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Find all natural numbers $n$ such that $21n^2-20$ is a perfect square.

I have got the following solutions via programming:

$n=1,2,3,9,14,43,67$ but how can I find these manually? How can I guarantee there are no more solutions?

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    $\begingroup$ Look at this oeis.org/… $\endgroup$ – Vincent May 5 '16 at 11:46
  • $\begingroup$ but is the manual method given? $\endgroup$ – Legend Killer May 5 '16 at 11:48
  • $\begingroup$ Did you read the linked site? $\endgroup$ – flawr May 5 '16 at 11:49
  • $\begingroup$ No, but maybe by twisting your equations, you might find theirs. $\endgroup$ – Vincent May 5 '16 at 11:49
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    $\begingroup$ are talking about the recurrence $a_n=5a_{n-2}+a_{n-4}$? $\endgroup$ – Legend Killer May 5 '16 at 11:53
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Now that I see we can drop the discriminant, this is better, and very similar to what Dietrich wrote:

IF $$ x^2 + xy - 5 y^2 = -5, $$ then $$ 4 x^2 + 4xy - 20 y^2 = -20, $$ $$ (2x+y)^2 - 21 y^2 = -20. $$ Notice that this gives everything, because if $u^2 - 21 v^2 = -20,$ then $u \equiv v \pmod 2.$

So, to get fewer orbits with the nicer recursion: we get $$ y_{k+2} = 5 y_{k+1} - y_k $$ in two threads $$ 1, 3, 14, 67, 321, 1538, 7369,... $$ $$ 2, 9, 43, 206, 987, 4729, 22658,... $$ A really careful proof of this is a Conway Topograph, which is easy enough for this problem that I will probably draw it and post it here.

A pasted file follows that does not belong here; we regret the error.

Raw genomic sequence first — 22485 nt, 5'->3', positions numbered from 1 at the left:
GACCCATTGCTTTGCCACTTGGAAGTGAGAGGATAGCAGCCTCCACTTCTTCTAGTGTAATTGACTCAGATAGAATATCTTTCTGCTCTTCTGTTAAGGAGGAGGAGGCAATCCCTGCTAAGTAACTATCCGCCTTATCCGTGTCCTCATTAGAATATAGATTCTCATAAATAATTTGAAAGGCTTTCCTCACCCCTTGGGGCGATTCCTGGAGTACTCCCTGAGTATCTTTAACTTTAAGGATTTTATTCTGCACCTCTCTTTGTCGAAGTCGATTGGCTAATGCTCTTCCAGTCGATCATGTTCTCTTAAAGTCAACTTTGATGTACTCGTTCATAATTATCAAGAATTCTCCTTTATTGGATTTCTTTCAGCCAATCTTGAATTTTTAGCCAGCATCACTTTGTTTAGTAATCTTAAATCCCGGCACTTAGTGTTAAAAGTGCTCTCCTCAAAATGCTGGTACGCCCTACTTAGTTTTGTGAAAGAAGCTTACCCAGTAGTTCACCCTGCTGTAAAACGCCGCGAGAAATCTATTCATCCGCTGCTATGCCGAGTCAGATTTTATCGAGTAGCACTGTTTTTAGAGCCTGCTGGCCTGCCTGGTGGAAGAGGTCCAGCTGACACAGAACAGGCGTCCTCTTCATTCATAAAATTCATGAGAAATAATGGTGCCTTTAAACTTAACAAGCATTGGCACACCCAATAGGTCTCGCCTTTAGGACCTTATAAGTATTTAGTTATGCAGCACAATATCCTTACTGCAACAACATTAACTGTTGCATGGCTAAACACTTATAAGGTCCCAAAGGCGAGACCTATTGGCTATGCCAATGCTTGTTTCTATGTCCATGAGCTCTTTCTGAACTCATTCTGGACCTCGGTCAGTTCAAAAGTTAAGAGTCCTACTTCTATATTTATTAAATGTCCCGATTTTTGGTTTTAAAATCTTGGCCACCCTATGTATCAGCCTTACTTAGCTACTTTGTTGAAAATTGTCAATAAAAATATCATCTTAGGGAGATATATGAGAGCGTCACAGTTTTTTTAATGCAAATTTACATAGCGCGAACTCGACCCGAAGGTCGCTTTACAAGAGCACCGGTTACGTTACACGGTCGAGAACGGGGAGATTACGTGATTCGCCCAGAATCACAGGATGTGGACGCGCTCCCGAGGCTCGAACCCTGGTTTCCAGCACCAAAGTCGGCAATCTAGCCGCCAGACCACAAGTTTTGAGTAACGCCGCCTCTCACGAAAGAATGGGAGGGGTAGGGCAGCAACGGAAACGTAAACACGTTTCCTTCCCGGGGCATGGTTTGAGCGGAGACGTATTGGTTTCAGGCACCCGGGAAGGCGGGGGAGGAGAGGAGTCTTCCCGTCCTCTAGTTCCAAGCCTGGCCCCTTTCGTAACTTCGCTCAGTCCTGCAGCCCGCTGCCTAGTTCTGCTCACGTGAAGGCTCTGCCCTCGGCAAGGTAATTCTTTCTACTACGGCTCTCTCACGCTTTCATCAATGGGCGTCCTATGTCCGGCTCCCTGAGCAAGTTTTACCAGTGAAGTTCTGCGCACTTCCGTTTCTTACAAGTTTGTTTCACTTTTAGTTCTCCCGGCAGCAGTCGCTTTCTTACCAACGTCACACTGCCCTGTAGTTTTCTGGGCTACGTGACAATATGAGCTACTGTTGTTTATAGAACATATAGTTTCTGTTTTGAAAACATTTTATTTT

enter image description here

jagy@phobeusjunior:~$  ./Pell_Target_Fundamental_A
2  5
1  3


  5^2 - 21 1^2 = 4

1 x^2 + 1 x y -5 y^2 = -5

Thu May  5 14:14:32 PDT 2016

x:  0  y:  1 ratio: 0  seed 
x:  3  y:  2 ratio: 1.5  seed 
x:  5  y:  3 ratio: 1.666666666666667  seed 
x:  16  y:  9 ratio: 1.777777777777778
x:  25  y:  14 ratio: 1.785714285714286
x:  77  y:  43 ratio: 1.790697674418605
x:  120  y:  67 ratio: 1.791044776119403
x:  369  y:  206 ratio: 1.79126213592233
x:  575  y:  321 ratio: 1.791277258566978
x:  1768  y:  987 ratio: 1.79128672745694
x:  2755  y:  1538 ratio: 1.791287386215865
x:  8471  y:  4729 ratio: 1.79128779868894
x:  13200  y:  7369 ratio: 1.791287827384991
x:  40587  y:  22658 ratio: 1.791287845352635
x:  63245  y:  35307 ratio: 1.791287846602656
x:  194464  y:  108561 ratio: 1.791287847385341
x:  303025  y:  169166 ratio: 1.791287847439793
x:  931733  y:  520147 ratio: 1.791287847473887
x:  1451880  y:  810523 ratio: 1.791287847476259
x:  4464201  y:  2492174 ratio: 1.791287847477744
x:  6956375  y:  3883449 ratio: 1.791287847477848

Thu May  5 14:14:52 PDT 2016
2  5
1  3
Inverse of given automorphism of quadratic form:
3  -5
-1  2
jagy@phobeusjunior:~$
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Note that $$ x^2−5xy+y^2+5=0 $$ is equivalent to $$ 21x^2-20=(2y-5x)^2. $$ Hence all solutions of the first equation are also solutions of $21n^2-20=m^2$. This explains that the solutions given at OEIS (see the above comment) are also solutions here.

In general, it is well known how to solve the quadratic equations $ax^2+bxy+cy^2=k$ over the integers. In particular, we can solve the generalised Pell's equation $$ 21x^2-y^2=20. $$

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From theory of Pell equation $$21\Bigl(\frac{(55+12\sqrt{21})^n(1+\sqrt{21})-(55-12\sqrt{21})^n(1-\sqrt{21})}{2\sqrt{21}}\Bigr)^2-20=\Bigl(\frac{(55+12\sqrt{21})^n(1+\sqrt{21})+(55-12\sqrt{21})^n(1-\sqrt{21})}{2}\Bigr)^2.$$

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